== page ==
“Good news! Finally we are seeing the issue of young children riding on buses addressed in various forums and equipment designers are starting to come up with potential solutions. There are many reasons for having special restraints for pre-school-aged youngsters on board buses. Yet the attempt to move restraints from the automobile environment to the school bus is not as simple as it appears.”
Blue Ribbon Panel Tackles Incompatibility (Winter 1995)
“On February 13, 1995, Ricardo Martinez, MD, NHTSA administrator, named a Blue Ribbon Panel of industry leaders and child passenger safety advocates to address incompatibility between vehicles and safety seats. Its formation stemmed from the increased publicity about incompatibility and misuse that has been generated by the DANA Foundation (see Safe Ride News, Fall ‘94) in collaboration with NHTSA. The foundation was formed by the family of Dana Hutchinson, who died in a crash while in her safety seat.”
From the July/August 2012 newsletter—Late 90s:
More From SRN’s First 30 Years:
The Watershed Late 1990s
The late ‘90s were a very active time in CPS. During this period, state child occupant protection laws were being upgraded, FMVSS 213 was expanded, and the LATCH system was in development. And how easy it is to forget there was a time before there were child passenger safety technicians, a program that began in 1998.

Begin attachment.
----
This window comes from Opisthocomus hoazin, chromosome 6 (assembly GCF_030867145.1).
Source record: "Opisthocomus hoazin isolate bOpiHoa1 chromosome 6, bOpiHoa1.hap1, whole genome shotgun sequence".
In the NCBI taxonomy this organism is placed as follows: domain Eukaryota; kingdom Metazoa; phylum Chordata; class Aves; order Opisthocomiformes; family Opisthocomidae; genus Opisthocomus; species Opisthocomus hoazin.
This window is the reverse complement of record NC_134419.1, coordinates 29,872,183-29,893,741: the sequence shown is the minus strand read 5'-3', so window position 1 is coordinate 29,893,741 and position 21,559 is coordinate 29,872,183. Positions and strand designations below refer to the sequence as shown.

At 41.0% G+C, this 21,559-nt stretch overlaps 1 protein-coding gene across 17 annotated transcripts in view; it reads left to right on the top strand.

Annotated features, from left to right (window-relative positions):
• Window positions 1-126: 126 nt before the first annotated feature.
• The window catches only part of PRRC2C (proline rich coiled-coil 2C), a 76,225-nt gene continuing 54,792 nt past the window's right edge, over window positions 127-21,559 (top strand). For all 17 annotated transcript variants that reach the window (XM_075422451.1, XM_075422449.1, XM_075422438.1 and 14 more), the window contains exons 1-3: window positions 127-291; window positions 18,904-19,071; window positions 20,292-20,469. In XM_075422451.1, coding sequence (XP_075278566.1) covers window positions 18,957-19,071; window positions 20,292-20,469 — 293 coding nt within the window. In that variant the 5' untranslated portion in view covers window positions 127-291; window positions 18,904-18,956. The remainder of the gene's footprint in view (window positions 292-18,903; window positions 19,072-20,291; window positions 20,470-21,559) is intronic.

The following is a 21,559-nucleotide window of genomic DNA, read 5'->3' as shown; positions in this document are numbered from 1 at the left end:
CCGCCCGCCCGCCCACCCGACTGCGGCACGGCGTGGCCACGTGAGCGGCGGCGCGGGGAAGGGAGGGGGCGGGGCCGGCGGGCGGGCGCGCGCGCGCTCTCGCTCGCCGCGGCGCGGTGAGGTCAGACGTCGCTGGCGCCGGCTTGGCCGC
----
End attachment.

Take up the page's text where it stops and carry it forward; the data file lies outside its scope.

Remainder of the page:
Major NHTSA Changes Underway
The following tidbits from the Winter 1997/1998 issue, in the middle of this era, provide a fitting snapshot of a CPS field that was in the midst of major changes. The first entry is the opening paragraph of that issue’s optimistic editorial by Deborah Davis Stewart, followed by some “NHTSA Notes” that heralded significant change, along with an ambitious but ultimately unsuccessful CR-vehicle compatibility CD project.